Doctor Answers: ‘How can I avoid getting sick when my family member has been ill and just tested positive for COVID-19?’

Your risk of becoming sick depends on many factors including your age, co-existing medical conditions, vitamin D level, and overall nutritional status. Older people as well as those with pre-existing diabetes, obesity, cardiovascular or respiratory diseases, autoimmunity, and immunosuppression are at greater risk of severe disease and death from SARS-CoV-2 infection.

Regardless, you can improve your chances of not becoming ill or mitigating illness if you follow the Frontline Covid Critical Care Alliance (FLCCC), Dr. Peter McCullough’s, or Dr. Vladimir Zelenko’s  preventative protocols.

The virus replicates for the first few days in your nose, mouth, and throat, so it is important to gargle with an antiseptic mouthwash and do nasal rinses using diluted hydrogen peroxide or betadine.  Ask your doctor, or go to, for a prescription for ivermectin or hydroxychloroquine. Black cumin seed 40mg daily can be used in addition to or in place of ivermectin.

Fortify your immune system with vitamin D3/K2 5000 IU daily, zinc 50 mg daily, quercetin 500 mg twice daily, vitamin C 2-3 gm daily, and melatonin 6 mg at bedtime.

A recent review of the scientific literature  shows that vitamin D levels greater than 50 ng/ml are associated with milder disease and that hospitalized patients treated with vitamin D have a reduction in disease severity and intensive care unit admissions.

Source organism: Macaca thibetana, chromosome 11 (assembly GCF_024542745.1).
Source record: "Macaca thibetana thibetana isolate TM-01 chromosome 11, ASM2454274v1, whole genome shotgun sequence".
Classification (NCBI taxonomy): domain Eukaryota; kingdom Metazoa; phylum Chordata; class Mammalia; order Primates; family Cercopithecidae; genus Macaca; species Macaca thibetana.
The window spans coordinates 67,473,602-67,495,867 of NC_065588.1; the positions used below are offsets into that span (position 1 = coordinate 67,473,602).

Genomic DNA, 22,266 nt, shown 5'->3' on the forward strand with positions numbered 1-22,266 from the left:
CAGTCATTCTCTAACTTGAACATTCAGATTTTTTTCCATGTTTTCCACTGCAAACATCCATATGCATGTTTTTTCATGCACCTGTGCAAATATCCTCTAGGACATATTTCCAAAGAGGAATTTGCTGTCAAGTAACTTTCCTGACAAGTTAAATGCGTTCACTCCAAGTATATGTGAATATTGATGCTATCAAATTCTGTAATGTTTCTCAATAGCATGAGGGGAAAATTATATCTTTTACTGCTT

I also encourage my patients to eat an organic diet low in sugars and refined carbohydrates, and lower their stress levels.

Luckily, the vast majority of people who become infected with SARS-CoV-2 develop an illness similar to yearly flu viruses and subsequently acquire robust, long lasting T cell and B cell immunity.

Please ask your sick family member to review outpatient treatment protocols from FLCCC, Dr. McCullough, or Dr. Zelenko. I hope he or she feels better soon!

(For references to resources, please see below)

Best wishes,

Dr. Ann Corson


References: Frontline Covid Critical Care Alliance (FLCCC), Dr. McCullough, Dr Zelenko,

One thought on “Doctor Answers: ‘How can I avoid getting sick when my family member has been ill and just tested positive for COVID-19?’

  1. I basically believe the science behind the stated safety and benefit of vaccines in general, which is why I’ve willingly taken three COVID-vaccine injections as well as the annual influenza shots.
    Still, I feel the term ‘science’ generally gets used a bit too readily/frequently, especially for political purposes. Also, I’m cautious of blindly buying into (what I call) speculative science, in general.
    Owing to increasingly common privatize-sector research aiming for corporate profits, even science, and perhaps by extension scientific ‘fact’, has become commercialized: Research results, however flawed, can and are known to be publicly amplified if they favor the corporate product, and accurate research results can be suppressed or ignored if they are unfavorable to business interests, even when involving human health.


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